Most glioblastoma multiforme (GBMs) occur in the supra-tentorium, including the frontal, temporal, parietal, and occipital lobes. Only a very small proportion of GBMs occur in other areas of the central nervous system (CNS), such as the cerebellum, brain stem, and spinal cord (1). The H3K27M mutation can be frequently found in pediatric diffuse midline glioma (DMG) and is associated with a more aggressive clinical course. However, this mutation is very rarely found in adults. The H3K27M mutation is observed throughout the CNS’s midline structures, mainly in the thalamus, brain stem, and spinal cord (2). H3K27M-mutant tumors are designated as World Health Organization grade IV tumors, regardless of their histological features (3, 4). Multicentric (MC) glioblastoma with many infratentorial lesions mainly occurs in patients who have had prior surgical treatment or radiotherapy (5, 6). Although related cases or case series have been reported previously, intracranial H3K27M-mutant GBM with spinal lesions before chemoradiotherapy or craniotomy is not common.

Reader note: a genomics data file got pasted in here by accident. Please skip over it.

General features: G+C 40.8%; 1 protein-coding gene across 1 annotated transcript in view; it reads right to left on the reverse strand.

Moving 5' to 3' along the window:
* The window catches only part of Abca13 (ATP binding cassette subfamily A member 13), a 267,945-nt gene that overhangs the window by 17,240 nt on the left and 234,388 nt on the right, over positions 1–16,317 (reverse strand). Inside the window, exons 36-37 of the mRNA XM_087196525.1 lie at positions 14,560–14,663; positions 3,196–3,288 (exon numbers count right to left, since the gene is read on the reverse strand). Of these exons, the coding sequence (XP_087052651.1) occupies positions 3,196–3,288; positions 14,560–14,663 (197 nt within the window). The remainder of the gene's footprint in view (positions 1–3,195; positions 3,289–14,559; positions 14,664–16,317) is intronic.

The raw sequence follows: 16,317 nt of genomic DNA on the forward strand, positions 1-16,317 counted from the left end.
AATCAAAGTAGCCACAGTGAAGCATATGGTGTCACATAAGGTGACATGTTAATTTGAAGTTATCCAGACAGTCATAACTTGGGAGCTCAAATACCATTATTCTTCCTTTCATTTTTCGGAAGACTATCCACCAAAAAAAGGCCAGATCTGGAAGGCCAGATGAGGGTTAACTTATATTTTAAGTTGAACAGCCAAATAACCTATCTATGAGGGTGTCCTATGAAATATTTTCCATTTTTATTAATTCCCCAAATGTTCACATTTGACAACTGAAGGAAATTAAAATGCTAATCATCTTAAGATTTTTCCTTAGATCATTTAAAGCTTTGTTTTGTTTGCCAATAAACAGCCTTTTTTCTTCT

This paper presents an uncommon adult case of a patient presenting with back pain, headache and vomiting, inability to walk, and incontinence when first admitted to our hospital. Related findings revealed an H3K27M-mutant MC glioblastoma simultaneously present in the brain, periventricular area, and cervical, thoracic, and lumbar spinal cord at the time of initial diagnosis. During hospitalization, the patient also had an acute pulmonary embolism (PE), presenting with respiratory symptoms, including breathing difficulty and severe right-sided anterior and posterior chest pain. We also review the literature on this uncommon presentation.
2 Case Description
2.1 Patient Demographics, Chief Complaint, and History